Series on the Basics of Emunah
Basics of Emunah #35: Answering Questions of Bais Yaakov Girls
The Emunah Series: Rabbi YY Jacobson in a live zoom session with Project Light, a program of many Bais Yaakov Girls High Schools. The lecture, followed by Q and A, explored why should we embrace Torah with passion, how we know it's true, how to deal with various questions on faith, how to confront pain, and other questions from the Bais Yaakov Girls. The lecture took place on Wednesday evening, 29 Teves5781, January 13, 2021.
Basics of Emunah #34: What Does It Mean to Fear G-d?
The Emunah Series/Women's Yisro Class: This class was presented on Tuesday Parshas Yisro, 16Shevat, 5780, February 11, 2020 at the Ohr Chaim Shul, Monsey, NY
Basics of Emunah #33: What Does It Mean to Have Faith? Why Did Miriam Sing Her Own Song?
Women's Beshalach Class/The Emunah Series: This women's class was presented on Tuesday Parshas Beshalach, 9Shevat, 5780, February 4, 2020 at the Ohr Chaim Shul, Monsey, NY
Basics of Emunah #32: My Grandmother Believed and Moshe Did Not?!
Women's Vaeira Class/The Emunah Series : This women's class was presented on Tuesday Parshas Vaeira, 24Teves, 5780, January 21, 2020, at the Ohr Chaim Shul, Monsey, NY
Basics of Emunah #31: Is Judaism Rational or Irrational?
The Emunah Series/Women's Class Ki Seitzei: This women's class was presented on Tuesday Parshas Ki Seitzi, 10 Elul, 5779, September 10, 2019 at the Ohr Chaim Shul, Monsey, NY There is a strange Mishnah concerning a mitzvah in the portion of Ki Seitzei. Someone who says, Your mercy extends upon a nest of birds, is to be silenced Someone who says Modim Modim twice, Thank You G-d, Thank You G-d, is to be silenced. What is the juxtaposition between the two casesthe person who speaks of G-ds compassion to the birds, and the person who says Modim twice. Why does the Mishnah pair them together in a single sentence and dictates us to silence them both equally? The class presents a fabulous interpretation by Rabbi Yosef Chayim (1835-1909), the Ben Ish Chai, chief Rabbi of Baghdad. There is another enigmatic Mishnah in Ethics of the Fathers: Rebbi would say: Which is the right path for a person to choose for himself? Whatever is beautiful for the one who does it, and is also perceived as beautiful by other people. Both the question and answer are deeply problematic. How can the Mishnahthe primary body of the Jewish oral transition and lawwonder what is the right path for a person? For this, we were given the Torah! What is more, the Mishnah emphasizes that the person ought to choose the right path. Is this the Jewish approach? Since when did the Mishnah become so liberal as to allow each person to choose his or her path in life?! Even more strange is the author of this questionnone other than Rabbi Judah the Prince, who was the spiritual leader of the Jewish people during his day, and the editor of the Mishnahthe main body of Jewish law and tradition. His answer seems no less startling. Rebbi suggests to each person to choose a path that he considers beautiful, and that others consider beautiful. Really? What if what I think is beautiful contradicts the Torah? And what if what the street considered glorious undermines the moral system of Judaism? These questions were raised by the Lubavitcher Rebbe during his fabrengen on Shabbos Parshas Tazria-Metzora 5748 (May, 1988). I still remember the intensity of the Rebbes powerful questions on this Mishnahseemingly out of sync with what we often think of Judaism. And then the Rebbe presented one of the most beautiful and inspiring explanations. In my minds eye I can still see and hear the Rebbe share these moving insights, which reframed my perspective on Judaism.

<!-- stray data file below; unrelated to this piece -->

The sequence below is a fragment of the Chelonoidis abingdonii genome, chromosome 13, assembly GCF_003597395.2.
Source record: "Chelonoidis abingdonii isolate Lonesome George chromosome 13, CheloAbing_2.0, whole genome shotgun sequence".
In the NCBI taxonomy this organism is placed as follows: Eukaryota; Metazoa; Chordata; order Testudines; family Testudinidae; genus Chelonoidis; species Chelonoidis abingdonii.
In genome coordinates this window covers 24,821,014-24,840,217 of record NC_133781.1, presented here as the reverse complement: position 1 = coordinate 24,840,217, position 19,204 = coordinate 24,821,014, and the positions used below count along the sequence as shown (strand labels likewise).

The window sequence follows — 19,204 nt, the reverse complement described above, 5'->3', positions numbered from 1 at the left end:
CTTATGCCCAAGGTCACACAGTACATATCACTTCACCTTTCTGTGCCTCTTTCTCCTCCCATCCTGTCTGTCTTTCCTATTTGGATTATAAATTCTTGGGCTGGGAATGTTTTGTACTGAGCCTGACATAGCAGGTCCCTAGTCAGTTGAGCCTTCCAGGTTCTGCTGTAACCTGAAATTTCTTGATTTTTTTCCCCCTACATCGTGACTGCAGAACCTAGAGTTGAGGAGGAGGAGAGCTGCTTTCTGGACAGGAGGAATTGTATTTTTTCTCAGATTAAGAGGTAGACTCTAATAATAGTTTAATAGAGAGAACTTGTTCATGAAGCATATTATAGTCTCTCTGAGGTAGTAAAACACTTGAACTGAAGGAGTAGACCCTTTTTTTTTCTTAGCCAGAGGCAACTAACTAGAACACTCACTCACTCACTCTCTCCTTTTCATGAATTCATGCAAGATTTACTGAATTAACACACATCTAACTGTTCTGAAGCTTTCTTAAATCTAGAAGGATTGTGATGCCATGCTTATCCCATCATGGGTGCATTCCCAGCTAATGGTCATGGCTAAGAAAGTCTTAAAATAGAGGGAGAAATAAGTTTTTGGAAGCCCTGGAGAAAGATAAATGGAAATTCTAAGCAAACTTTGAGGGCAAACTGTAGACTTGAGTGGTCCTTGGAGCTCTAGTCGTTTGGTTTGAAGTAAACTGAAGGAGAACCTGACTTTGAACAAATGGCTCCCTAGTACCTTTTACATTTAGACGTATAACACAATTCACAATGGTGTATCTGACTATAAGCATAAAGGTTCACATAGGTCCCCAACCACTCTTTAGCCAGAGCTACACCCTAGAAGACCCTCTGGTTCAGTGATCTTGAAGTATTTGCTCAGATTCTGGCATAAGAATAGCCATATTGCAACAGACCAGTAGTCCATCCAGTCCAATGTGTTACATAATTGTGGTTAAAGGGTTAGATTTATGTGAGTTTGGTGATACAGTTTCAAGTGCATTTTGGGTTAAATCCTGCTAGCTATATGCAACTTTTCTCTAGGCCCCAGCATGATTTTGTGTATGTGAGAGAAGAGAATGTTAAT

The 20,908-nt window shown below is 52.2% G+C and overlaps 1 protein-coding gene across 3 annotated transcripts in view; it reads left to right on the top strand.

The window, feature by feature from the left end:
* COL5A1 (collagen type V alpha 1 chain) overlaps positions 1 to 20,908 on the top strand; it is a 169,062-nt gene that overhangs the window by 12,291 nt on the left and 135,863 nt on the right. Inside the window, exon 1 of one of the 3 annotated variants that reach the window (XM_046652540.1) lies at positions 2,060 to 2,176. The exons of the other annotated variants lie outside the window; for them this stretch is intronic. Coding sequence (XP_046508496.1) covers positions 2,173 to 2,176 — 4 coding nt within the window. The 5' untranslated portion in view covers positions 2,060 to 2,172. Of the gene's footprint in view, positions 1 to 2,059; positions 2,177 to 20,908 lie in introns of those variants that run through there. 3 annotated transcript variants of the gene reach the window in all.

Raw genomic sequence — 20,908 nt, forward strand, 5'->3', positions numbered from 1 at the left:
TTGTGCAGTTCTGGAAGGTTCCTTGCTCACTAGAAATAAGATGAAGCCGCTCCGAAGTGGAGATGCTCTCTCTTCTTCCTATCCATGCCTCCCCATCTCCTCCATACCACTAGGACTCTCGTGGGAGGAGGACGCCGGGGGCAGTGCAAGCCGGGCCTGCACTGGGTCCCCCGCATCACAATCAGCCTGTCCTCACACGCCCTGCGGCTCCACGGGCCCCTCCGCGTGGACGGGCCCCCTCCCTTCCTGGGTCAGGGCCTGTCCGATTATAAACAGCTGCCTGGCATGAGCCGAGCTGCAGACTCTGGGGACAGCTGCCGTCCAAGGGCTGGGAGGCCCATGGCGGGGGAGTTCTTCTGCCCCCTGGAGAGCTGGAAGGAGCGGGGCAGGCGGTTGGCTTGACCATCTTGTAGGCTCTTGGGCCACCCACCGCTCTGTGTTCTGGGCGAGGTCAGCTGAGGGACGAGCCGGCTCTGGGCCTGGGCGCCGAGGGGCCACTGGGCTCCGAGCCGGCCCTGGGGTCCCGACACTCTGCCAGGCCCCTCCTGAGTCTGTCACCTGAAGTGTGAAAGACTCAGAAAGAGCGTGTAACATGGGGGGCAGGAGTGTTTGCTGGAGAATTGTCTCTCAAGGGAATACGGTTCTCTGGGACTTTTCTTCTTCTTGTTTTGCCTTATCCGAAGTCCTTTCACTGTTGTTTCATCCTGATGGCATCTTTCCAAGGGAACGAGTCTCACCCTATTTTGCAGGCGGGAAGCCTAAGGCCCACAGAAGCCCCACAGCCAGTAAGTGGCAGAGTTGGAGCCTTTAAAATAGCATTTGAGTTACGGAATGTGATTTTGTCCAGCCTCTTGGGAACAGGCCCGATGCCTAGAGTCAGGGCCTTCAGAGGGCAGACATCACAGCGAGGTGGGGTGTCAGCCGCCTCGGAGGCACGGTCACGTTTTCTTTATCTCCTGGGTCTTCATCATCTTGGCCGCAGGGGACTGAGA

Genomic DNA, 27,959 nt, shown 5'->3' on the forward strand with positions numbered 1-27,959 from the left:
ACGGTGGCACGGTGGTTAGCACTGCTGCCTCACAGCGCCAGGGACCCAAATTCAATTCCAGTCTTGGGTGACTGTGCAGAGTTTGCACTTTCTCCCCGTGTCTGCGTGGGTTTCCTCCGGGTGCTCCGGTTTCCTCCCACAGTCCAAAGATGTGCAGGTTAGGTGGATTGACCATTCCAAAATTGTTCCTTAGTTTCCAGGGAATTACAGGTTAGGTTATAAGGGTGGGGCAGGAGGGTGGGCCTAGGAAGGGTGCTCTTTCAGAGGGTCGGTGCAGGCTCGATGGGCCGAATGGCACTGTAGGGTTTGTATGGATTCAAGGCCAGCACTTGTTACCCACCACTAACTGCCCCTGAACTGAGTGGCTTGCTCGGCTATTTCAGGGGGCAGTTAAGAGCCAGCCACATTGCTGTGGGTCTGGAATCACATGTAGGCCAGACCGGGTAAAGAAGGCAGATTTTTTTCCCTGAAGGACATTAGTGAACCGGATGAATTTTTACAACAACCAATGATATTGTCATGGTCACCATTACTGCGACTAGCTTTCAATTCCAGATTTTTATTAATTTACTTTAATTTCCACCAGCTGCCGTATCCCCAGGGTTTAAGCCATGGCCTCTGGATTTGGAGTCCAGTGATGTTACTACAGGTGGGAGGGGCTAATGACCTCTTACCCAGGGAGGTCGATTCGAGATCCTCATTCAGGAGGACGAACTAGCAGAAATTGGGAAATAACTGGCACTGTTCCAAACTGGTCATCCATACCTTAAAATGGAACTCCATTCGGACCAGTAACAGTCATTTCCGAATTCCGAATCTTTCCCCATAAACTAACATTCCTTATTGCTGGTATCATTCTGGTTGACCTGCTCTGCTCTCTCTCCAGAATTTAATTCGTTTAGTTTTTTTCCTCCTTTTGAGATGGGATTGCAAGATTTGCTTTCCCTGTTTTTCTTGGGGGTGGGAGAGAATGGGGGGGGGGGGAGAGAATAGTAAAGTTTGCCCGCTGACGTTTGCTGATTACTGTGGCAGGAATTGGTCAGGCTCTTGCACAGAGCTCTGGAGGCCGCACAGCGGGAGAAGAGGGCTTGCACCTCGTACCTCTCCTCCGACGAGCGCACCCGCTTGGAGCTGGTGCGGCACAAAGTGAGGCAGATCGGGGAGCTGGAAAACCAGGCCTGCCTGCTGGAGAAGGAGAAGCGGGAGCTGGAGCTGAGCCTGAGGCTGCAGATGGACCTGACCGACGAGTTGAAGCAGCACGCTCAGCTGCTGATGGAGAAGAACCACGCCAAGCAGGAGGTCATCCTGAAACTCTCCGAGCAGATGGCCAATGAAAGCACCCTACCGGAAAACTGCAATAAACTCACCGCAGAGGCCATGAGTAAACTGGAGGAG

Basics of Emunah #30: What Happens to Us After We Die? Afterlife, Paradise and Hell
The Emunah Series: This lecture was delivered at the National Jewish Retreat of JLI, in the Marriott Wardman Park Hotel, Washington, D.C. on Thursday, August 15, 2019 (14 Av, 5779).